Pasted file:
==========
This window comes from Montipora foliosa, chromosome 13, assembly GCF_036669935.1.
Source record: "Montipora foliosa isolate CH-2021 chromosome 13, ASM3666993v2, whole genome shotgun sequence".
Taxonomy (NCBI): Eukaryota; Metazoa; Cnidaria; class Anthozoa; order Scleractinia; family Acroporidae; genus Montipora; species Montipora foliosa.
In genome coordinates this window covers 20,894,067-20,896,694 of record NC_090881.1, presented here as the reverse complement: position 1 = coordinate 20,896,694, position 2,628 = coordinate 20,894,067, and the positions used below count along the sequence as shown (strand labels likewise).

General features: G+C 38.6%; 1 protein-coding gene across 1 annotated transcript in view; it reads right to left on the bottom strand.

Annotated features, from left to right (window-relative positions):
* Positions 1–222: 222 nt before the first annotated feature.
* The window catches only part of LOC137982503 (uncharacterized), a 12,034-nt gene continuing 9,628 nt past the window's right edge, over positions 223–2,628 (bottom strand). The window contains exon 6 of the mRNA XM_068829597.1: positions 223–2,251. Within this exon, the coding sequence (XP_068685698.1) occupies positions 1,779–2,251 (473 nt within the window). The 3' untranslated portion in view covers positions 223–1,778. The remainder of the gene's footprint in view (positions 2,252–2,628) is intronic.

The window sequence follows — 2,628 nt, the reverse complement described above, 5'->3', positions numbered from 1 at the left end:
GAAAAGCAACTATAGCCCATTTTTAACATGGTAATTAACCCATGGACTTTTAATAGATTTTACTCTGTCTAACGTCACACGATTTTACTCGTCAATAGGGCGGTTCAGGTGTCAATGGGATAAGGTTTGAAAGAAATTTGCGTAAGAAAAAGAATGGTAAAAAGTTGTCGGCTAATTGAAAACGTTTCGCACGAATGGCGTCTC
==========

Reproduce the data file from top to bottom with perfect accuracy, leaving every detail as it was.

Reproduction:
This window comes from Montipora foliosa, chromosome 13, assembly GCF_036669935.1.
Source record: "Montipora foliosa isolate CH-2021 chromosome 13, ASM3666993v2, whole genome shotgun sequence".
Taxonomy (NCBI): Eukaryota; Metazoa; Cnidaria; class Anthozoa; order Scleractinia; family Acroporidae; genus Montipora; species Montipora foliosa.
In genome coordinates this window covers 20,894,067-20,896,694 of record NC_090881.1, presented here as the reverse complement: position 1 = coordinate 20,896,694, position 2,628 = coordinate 20,894,067, and the positions used below count along the sequence as shown (strand labels likewise).

General features: G+C 38.6%; 1 protein-coding gene across 1 annotated transcript in view; it reads right to left on the bottom strand.

Annotated features, from left to right (window-relative positions):
* Positions 1–222: 222 nt before the first annotated feature.
* The window catches only part of LOC137982503 (uncharacterized), a 12,034-nt gene continuing 9,628 nt past the window's right edge, over positions 223–2,628 (bottom strand). The window contains exon 6 of the mRNA XM_068829597.1: positions 223–2,251. Within this exon, the coding sequence (XP_068685698.1) occupies positions 1,779–2,251 (473 nt within the window). The 3' untranslated portion in view covers positions 223–1,778. The remainder of the gene's footprint in view (positions 2,252–2,628) is intronic.

The window sequence follows — 2,628 nt, the reverse complement described above, 5'->3', positions numbered from 1 at the left end:
GAAAAGCAACTATAGCCCATTTTTAACATGGTAATTAACCCATGGACTTTTAATAGATTTTACTCTGTCTAACGTCACACGATTTTACTCGTCAATAGGGCGGTTCAGGTGTCAATGGGATAAGGTTTGAAAGAAATTTGCGTAAGAAAAAGAATGGTAAAAAGTTGTCGGCTAATTGAAAACGTTTCGCACGAATGGCGTCTC